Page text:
The Brisbane River is usually a placid body of water that flows through Australia's third largest city and expels into Moreton Bay without incident. But on Wednesday, Brisbane was swamped. Weeks of heavy rainfall, combined with discharge from a swollen dam, transformed the river into a raging torrent, forcing thousands to evacuate their homes in the worst flooding the region has seen in 36 years.
By the afternoon, the surge was racing toward the bay, dragging boats and sections of jetties with it. It tore a floating walkway from the edge of the riverbank in the trendy central neighborhood of New Farm, and along the river, a boat was seen crashing into a bridge's pier. Drift Café, an iconic riverside restaurant, all but sank.
Nevertheless, Brisbane's residents were calm when the river peaked at just over 14 ft. (4.3 m). "It's not as bad as it was in '74," says Alan Woodrow, a local resident. "Then we were completely caught off-guard." He adds, "Now we know what's coming," referring to the numerous forecasts from earlier this week predicting that the water will reach 17 ft. (5.2 m) by Thursday morning slightly below the 17.9-ft. (5.45 m) mark achieved by the infamous floods of 1974.
City dwellers lining the safe parts of the river seemed more curious than concerned. Many took in the view from higher ground, photographing the water as it submerged cafés, parks, ferry terminals, stop signs and phone booths. Suncorp Stadium, which seats 52,500, resembled an oversize puddle: murky liquid crept 10 rows up, drowning the best seats in the venue. Downtown, Margaret Street filled up with water by the evening, and surrounding traffic lights were turned off.
Queensland Premier Anna Bligh was quick to warn residents that the flood should be taken seriously. "This incident is not a tourist event this is a deeply serious natural disaster," she told reporters on Wednesday. "Stay in your homes. Do not travel unless it is absolutely necessary."
The warnings came a day after 12 people died in flash floods in the Toowoomba-Lockyer Valley, west of Brisbane, bringing the total death toll to 22, since the floods began three weeks ago. Forty-three people are still missing; Wednesday's break from the downpour will likely help authorities spot more bodies. One of the missing is James Perry, the former chief steward of harness racing in New South Wales, who was last pictured with his family clinging to the roof of their car in the nearby town of Grantham. Perry's wife and son have been rescued, but his whereabouts are unknown.
Martin Warburton, a Grantham resident, told Australia's Seven network about the gruesome events he witnessed: "You saw arms, hands, gray hair, and that was it. By the time you knelt down, you realize they're not swimming; they are already gone." Warburton spent Tuesday night on a roof, awaiting rescue. Authorities, anticipating more bodies to move downstream in the coming days, have set up at least one temporary morgue in the Brisbane region.
For survivors, the water that has inundated southeastern Queensland could still have serious repercussions. Queensland's Department of Health has warned that the floods may increase the risk of disease, including leptospirosis, melioidosis, dengue fever and diarrheal diseases. It has advised residents against walking through, swimming in and, more obviously, drinking from floodwaters. Those returning home for the cleanup have been told to wear gloves while cleaning, and to disinfect surfaces and wear insect repellent.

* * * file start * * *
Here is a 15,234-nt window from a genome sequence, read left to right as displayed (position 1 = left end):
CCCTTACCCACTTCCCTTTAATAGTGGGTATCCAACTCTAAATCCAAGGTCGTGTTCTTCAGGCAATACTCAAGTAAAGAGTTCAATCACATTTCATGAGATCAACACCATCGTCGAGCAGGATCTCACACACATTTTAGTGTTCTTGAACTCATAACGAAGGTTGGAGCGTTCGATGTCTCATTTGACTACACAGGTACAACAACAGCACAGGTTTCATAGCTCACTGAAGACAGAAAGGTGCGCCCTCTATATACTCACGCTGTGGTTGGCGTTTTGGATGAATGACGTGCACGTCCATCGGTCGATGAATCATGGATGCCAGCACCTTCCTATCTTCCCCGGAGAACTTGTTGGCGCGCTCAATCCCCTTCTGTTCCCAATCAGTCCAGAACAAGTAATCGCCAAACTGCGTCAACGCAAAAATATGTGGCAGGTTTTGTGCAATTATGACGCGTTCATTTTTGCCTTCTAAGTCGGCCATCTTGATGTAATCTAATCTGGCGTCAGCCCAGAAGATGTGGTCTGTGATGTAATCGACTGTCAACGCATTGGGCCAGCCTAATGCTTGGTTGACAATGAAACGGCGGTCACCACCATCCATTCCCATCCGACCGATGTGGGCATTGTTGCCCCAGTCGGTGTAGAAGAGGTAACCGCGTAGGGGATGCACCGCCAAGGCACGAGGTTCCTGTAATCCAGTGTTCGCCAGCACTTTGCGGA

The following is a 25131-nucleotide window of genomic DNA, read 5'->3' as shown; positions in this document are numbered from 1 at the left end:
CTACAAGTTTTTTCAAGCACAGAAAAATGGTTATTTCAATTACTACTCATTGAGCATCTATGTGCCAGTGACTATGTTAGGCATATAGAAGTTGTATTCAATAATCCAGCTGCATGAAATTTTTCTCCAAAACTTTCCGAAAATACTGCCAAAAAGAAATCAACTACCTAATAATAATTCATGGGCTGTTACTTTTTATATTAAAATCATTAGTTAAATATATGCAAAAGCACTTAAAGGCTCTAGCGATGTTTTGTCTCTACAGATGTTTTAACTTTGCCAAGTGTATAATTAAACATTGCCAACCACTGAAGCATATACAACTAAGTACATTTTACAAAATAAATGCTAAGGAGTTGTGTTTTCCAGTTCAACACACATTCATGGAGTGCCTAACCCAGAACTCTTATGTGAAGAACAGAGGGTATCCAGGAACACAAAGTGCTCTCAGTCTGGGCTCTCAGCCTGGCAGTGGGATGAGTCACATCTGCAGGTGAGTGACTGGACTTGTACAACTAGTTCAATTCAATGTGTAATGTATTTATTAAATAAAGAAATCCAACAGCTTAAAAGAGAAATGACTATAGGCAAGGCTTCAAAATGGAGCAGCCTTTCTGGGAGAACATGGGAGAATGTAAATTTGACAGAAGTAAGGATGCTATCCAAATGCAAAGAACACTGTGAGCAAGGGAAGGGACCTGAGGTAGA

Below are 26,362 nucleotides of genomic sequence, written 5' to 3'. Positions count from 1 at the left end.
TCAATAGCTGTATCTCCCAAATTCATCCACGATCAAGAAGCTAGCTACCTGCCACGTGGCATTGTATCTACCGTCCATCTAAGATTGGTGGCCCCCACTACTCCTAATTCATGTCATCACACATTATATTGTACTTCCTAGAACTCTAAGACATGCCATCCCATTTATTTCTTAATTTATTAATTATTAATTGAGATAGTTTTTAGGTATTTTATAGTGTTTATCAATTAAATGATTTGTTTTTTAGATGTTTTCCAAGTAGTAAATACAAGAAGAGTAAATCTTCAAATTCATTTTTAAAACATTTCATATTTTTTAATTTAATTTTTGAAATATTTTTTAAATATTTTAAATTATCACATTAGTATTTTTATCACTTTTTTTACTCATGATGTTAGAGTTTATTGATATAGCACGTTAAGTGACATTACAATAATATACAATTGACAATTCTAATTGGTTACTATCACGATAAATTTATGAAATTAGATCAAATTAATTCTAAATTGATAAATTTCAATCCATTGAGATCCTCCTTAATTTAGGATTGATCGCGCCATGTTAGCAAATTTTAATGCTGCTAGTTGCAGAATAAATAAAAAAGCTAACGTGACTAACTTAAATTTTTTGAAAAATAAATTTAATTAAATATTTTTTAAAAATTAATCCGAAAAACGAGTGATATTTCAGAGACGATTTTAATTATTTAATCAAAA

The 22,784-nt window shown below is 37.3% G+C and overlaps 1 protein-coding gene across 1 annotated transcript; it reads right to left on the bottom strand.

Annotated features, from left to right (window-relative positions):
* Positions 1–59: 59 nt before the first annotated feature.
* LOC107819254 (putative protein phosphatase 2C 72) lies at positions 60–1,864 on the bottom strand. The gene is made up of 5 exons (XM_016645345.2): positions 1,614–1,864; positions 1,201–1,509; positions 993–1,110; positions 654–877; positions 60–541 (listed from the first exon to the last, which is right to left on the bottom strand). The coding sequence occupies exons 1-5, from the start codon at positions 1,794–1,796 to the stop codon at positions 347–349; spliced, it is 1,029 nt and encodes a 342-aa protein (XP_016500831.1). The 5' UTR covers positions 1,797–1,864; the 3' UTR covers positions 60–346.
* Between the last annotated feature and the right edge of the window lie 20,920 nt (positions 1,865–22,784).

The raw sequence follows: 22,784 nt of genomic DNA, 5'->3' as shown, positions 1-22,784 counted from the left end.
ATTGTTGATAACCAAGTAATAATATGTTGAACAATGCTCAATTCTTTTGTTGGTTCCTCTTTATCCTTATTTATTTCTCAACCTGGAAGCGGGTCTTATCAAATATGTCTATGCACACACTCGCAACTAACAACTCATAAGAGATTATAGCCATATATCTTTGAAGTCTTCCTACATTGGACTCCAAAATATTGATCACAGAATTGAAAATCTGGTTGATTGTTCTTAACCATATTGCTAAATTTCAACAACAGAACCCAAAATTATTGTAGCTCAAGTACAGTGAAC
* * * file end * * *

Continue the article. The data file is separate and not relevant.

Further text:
But for many, a homecoming is still far away. Across the state, 3,585 people have been forced to evacuate and stay in temporary shelters, and in Brisbane, the worst flooding is yet to come. Chinchilla, a town northeast of Brisbane that was flooded 10 days ago, could be re-evacuated on Wednesday night as floodwaters there are expected to reach over 25 ft. (7.8 m).
In Brisbane, the RNA, one of several evacuation centers in the city, gradually filled up on Wednesday afternoon. "We have around 350 people here now, and that's expected to rise to 1,000 tonight," says Kate Brady, the center's manager. As the city prepared for the flooding of 20,000 homes, inflatable mattresses were carried to accommodate those who were likely to spend the next few days at the showground. A makeshift crèche was filled with noisy children and toys, while a mother changed a diaper on an adjoining table.
Anouska Marius, who moved to Brisbane a month ago from western Australia, arrived at the center in the late afternoon. "There were seven of us in the one-bedroom place," she says, sitting with a suitcase and a pile of stuffed toys. "It had flooded in '74, and I didn't want to take the risk." Marius' sister, a nephew and his girlfriend decided to stay put. "I think they were worried about the television, which is absolutely ridiculous," she says.
Marius is quick to admit that her story isn't the most dramatic tale of the evening. Many sitting quietly at surrounding tables are not willing to talk. An elderly woman approached by TIME firmly declined to tell her story. "I've got nothing to say," she says. "I'm just sitting here until my home dries up."